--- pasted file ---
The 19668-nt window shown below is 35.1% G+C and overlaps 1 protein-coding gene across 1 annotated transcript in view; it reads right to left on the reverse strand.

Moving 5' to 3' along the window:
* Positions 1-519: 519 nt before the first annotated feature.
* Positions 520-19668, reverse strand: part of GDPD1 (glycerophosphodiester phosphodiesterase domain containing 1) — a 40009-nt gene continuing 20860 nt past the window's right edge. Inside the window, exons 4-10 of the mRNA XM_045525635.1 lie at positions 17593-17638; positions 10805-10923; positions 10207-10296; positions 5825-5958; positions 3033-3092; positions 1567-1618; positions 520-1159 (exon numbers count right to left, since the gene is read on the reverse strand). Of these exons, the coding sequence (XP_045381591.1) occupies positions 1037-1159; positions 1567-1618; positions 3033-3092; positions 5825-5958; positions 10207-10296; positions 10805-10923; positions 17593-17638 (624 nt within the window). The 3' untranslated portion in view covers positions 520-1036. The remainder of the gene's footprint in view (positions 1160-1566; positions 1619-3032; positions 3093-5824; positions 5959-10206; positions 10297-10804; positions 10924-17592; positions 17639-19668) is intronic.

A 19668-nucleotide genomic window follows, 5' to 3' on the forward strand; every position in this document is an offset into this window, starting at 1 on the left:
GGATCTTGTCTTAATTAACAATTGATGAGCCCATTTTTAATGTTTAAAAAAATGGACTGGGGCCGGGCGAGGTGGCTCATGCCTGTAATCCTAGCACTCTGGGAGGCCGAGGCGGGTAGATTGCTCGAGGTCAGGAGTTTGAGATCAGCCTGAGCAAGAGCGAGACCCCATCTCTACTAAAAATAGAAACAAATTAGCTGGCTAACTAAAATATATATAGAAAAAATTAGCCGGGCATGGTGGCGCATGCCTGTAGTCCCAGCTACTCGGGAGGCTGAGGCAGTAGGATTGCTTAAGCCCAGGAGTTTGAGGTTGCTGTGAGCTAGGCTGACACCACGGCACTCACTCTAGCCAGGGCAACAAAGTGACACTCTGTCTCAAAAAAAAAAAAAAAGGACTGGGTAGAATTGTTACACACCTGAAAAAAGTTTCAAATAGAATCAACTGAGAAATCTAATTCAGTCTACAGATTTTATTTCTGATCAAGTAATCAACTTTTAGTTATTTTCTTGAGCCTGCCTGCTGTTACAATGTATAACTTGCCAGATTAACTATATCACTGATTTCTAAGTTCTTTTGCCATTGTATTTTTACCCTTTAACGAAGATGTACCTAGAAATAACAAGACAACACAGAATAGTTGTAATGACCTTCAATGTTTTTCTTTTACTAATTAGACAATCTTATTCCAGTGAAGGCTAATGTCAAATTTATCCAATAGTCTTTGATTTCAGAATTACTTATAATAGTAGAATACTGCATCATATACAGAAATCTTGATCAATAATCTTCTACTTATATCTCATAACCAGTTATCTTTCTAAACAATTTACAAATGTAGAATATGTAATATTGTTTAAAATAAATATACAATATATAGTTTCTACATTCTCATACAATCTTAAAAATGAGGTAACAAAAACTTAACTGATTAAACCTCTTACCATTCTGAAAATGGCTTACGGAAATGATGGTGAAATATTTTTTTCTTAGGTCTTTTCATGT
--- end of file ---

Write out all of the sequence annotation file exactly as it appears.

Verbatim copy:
The 19668-nt window shown below is 35.1% G+C and overlaps 1 protein-coding gene across 1 annotated transcript in view; it reads right to left on the reverse strand.

Moving 5' to 3' along the window:
* Positions 1-519: 519 nt before the first annotated feature.
* Positions 520-19668, reverse strand: part of GDPD1 (glycerophosphodiester phosphodiesterase domain containing 1) — a 40009-nt gene continuing 20860 nt past the window's right edge. Inside the window, exons 4-10 of the mRNA XM_045525635.1 lie at positions 17593-17638; positions 10805-10923; positions 10207-10296; positions 5825-5958; positions 3033-3092; positions 1567-1618; positions 520-1159 (exon numbers count right to left, since the gene is read on the reverse strand). Of these exons, the coding sequence (XP_045381591.1) occupies positions 1037-1159; positions 1567-1618; positions 3033-3092; positions 5825-5958; positions 10207-10296; positions 10805-10923; positions 17593-17638 (624 nt within the window). The 3' untranslated portion in view covers positions 520-1036. The remainder of the gene's footprint in view (positions 1160-1566; positions 1619-3032; positions 3093-5824; positions 5959-10206; positions 10297-10804; positions 10924-17592; positions 17639-19668) is intronic.

A 19668-nucleotide genomic window follows, 5' to 3' on the forward strand; every position in this document is an offset into this window, starting at 1 on the left:
GGATCTTGTCTTAATTAACAATTGATGAGCCCATTTTTAATGTTTAAAAAAATGGACTGGGGCCGGGCGAGGTGGCTCATGCCTGTAATCCTAGCACTCTGGGAGGCCGAGGCGGGTAGATTGCTCGAGGTCAGGAGTTTGAGATCAGCCTGAGCAAGAGCGAGACCCCATCTCTACTAAAAATAGAAACAAATTAGCTGGCTAACTAAAATATATATAGAAAAAATTAGCCGGGCATGGTGGCGCATGCCTGTAGTCCCAGCTACTCGGGAGGCTGAGGCAGTAGGATTGCTTAAGCCCAGGAGTTTGAGGTTGCTGTGAGCTAGGCTGACACCACGGCACTCACTCTAGCCAGGGCAACAAAGTGACACTCTGTCTCAAAAAAAAAAAAAAAGGACTGGGTAGAATTGTTACACACCTGAAAAAAGTTTCAAATAGAATCAACTGAGAAATCTAATTCAGTCTACAGATTTTATTTCTGATCAAGTAATCAACTTTTAGTTATTTTCTTGAGCCTGCCTGCTGTTACAATGTATAACTTGCCAGATTAACTATATCACTGATTTCTAAGTTCTTTTGCCATTGTATTTTTACCCTTTAACGAAGATGTACCTAGAAATAACAAGACAACACAGAATAGTTGTAATGACCTTCAATGTTTTTCTTTTACTAATTAGACAATCTTATTCCAGTGAAGGCTAATGTCAAATTTATCCAATAGTCTTTGATTTCAGAATTACTTATAATAGTAGAATACTGCATCATATACAGAAATCTTGATCAATAATCTTCTACTTATATCTCATAACCAGTTATCTTTCTAAACAATTTACAAATGTAGAATATGTAATATTGTTTAAAATAAATATACAATATATAGTTTCTACATTCTCATACAATCTTAAAAATGAGGTAACAAAAACTTAACTGATTAAACCTCTTACCATTCTGAAAATGGCTTACGGAAATGATGGTGAAATATTTTTTTCTTAGGTCTTTTCATGT